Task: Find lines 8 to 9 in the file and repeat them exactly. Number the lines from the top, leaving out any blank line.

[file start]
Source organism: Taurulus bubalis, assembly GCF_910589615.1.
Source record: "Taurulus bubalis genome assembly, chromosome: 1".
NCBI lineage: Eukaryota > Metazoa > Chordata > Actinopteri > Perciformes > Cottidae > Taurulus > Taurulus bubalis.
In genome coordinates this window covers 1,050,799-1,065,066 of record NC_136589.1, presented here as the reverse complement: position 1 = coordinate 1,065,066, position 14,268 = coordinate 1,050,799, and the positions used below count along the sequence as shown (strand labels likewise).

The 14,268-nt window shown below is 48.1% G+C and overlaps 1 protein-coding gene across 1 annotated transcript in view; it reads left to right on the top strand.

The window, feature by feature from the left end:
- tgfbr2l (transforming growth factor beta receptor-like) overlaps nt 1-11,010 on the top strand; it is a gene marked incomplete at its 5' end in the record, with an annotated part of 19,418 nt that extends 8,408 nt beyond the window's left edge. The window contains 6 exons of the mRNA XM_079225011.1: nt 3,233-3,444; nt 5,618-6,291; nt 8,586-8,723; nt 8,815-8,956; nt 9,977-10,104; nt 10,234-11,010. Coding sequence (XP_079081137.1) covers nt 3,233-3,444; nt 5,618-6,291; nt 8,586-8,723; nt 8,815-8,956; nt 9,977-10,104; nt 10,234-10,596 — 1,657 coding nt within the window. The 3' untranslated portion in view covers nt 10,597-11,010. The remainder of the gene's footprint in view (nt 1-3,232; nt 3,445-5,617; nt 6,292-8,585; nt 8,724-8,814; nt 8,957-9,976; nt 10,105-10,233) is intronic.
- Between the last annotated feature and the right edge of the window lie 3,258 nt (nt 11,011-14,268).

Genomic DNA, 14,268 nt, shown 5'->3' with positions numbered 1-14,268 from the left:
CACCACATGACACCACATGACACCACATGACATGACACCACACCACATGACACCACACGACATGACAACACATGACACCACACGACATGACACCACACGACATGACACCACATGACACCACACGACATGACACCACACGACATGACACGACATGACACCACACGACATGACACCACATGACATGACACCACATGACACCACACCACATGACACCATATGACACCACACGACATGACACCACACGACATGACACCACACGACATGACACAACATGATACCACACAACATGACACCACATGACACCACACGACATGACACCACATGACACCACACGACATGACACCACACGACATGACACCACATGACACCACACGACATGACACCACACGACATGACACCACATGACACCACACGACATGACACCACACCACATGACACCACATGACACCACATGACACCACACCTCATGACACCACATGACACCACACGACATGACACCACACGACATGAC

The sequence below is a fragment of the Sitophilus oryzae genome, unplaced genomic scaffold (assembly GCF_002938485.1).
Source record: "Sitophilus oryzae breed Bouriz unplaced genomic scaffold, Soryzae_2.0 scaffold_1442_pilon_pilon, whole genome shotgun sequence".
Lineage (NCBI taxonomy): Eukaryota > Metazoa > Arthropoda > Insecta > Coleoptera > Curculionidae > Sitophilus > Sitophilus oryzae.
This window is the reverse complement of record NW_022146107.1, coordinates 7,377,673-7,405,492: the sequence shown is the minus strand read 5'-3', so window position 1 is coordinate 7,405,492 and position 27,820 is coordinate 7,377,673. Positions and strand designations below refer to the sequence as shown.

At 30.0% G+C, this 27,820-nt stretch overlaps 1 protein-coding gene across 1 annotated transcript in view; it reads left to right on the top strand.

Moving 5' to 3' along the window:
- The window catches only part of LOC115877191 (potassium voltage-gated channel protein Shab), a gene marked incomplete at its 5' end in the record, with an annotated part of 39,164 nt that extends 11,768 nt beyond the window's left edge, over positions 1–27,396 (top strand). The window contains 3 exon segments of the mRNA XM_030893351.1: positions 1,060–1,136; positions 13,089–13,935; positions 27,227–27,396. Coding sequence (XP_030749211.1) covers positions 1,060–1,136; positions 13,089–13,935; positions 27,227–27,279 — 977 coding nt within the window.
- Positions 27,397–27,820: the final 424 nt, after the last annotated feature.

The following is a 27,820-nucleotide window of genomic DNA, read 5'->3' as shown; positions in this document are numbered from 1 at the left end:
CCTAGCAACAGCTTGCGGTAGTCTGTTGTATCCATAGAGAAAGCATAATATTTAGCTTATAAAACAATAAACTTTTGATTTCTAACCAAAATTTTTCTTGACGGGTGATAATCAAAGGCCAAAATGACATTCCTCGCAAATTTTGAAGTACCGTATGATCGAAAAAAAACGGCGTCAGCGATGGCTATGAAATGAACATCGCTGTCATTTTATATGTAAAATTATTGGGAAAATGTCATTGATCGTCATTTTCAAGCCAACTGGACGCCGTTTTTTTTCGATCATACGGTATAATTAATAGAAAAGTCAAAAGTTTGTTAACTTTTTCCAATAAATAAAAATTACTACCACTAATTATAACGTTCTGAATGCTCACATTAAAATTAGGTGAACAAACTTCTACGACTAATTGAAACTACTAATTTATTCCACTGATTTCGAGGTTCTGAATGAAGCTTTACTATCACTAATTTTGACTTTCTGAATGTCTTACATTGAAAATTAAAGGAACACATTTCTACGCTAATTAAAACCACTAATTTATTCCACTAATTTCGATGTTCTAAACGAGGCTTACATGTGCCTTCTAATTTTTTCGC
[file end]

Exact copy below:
- Between the last annotated feature and the right edge of the window lie 3,258 nt (nt 11,011-14,268).

Genomic DNA, 14,268 nt, shown 5'->3' with positions numbered 1-14,268 from the left: